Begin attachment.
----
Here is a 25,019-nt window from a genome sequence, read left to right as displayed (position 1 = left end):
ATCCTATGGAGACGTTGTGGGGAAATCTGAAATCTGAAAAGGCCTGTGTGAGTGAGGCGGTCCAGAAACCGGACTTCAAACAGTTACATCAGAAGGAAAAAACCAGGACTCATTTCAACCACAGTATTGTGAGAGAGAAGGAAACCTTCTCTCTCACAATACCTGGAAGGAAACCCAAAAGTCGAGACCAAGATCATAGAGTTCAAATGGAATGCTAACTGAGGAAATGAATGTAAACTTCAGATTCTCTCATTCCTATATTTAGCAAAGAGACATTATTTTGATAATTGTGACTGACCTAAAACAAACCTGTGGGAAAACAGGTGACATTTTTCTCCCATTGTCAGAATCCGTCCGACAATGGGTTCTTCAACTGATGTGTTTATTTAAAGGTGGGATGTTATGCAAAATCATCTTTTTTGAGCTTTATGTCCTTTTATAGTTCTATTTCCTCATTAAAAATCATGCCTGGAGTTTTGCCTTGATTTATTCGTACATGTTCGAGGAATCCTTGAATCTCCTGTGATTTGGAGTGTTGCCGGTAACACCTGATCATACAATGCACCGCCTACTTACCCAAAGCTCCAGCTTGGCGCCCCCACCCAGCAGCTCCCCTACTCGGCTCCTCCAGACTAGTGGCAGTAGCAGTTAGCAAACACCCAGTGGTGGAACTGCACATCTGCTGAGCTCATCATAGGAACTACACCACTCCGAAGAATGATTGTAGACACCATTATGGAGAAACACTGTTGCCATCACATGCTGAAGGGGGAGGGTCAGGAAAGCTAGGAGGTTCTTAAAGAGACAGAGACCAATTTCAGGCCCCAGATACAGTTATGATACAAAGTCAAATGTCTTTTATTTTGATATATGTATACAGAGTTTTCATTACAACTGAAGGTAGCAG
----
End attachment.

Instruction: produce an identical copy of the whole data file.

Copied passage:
Here is a 25,019-nt window from a genome sequence, read left to right as displayed (position 1 = left end):
ATCCTATGGAGACGTTGTGGGGAAATCTGAAATCTGAAAAGGCCTGTGTGAGTGAGGCGGTCCAGAAACCGGACTTCAAACAGTTACATCAGAAGGAAAAAACCAGGACTCATTTCAACCACAGTATTGTGAGAGAGAAGGAAACCTTCTCTCTCACAATACCTGGAAGGAAACCCAAAAGTCGAGACCAAGATCATAGAGTTCAAATGGAATGCTAACTGAGGAAATGAATGTAAACTTCAGATTCTCTCATTCCTATATTTAGCAAAGAGACATTATTTTGATAATTGTGACTGACCTAAAACAAACCTGTGGGAAAACAGGTGACATTTTTCTCCCATTGTCAGAATCCGTCCGACAATGGGTTCTTCAACTGATGTGTTTATTTAAAGGTGGGATGTTATGCAAAATCATCTTTTTTGAGCTTTATGTCCTTTTATAGTTCTATTTCCTCATTAAAAATCATGCCTGGAGTTTTGCCTTGATTTATTCGTACATGTTCGAGGAATCCTTGAATCTCCTGTGATTTGGAGTGTTGCCGGTAACACCTGATCATACAATGCACCGCCTACTTACCCAAAGCTCCAGCTTGGCGCCCCCACCCAGCAGCTCCCCTACTCGGCTCCTCCAGACTAGTGGCAGTAGCAGTTAGCAAACACCCAGTGGTGGAACTGCACATCTGCTGAGCTCATCATAGGAACTACACCACTCCGAAGAATGATTGTAGACACCATTATGGAGAAACACTGTTGCCATCACATGCTGAAGGGGGAGGGTCAGGAAAGCTAGGAGGTTCTTAAAGAGACAGAGACCAATTTCAGGCCCCAGATACAGTTATGATACAAAGTCAAATGTCTTTTATTTTGATATATGTATACAGAGTTTTCATTACAACTGAAGGTAGCAG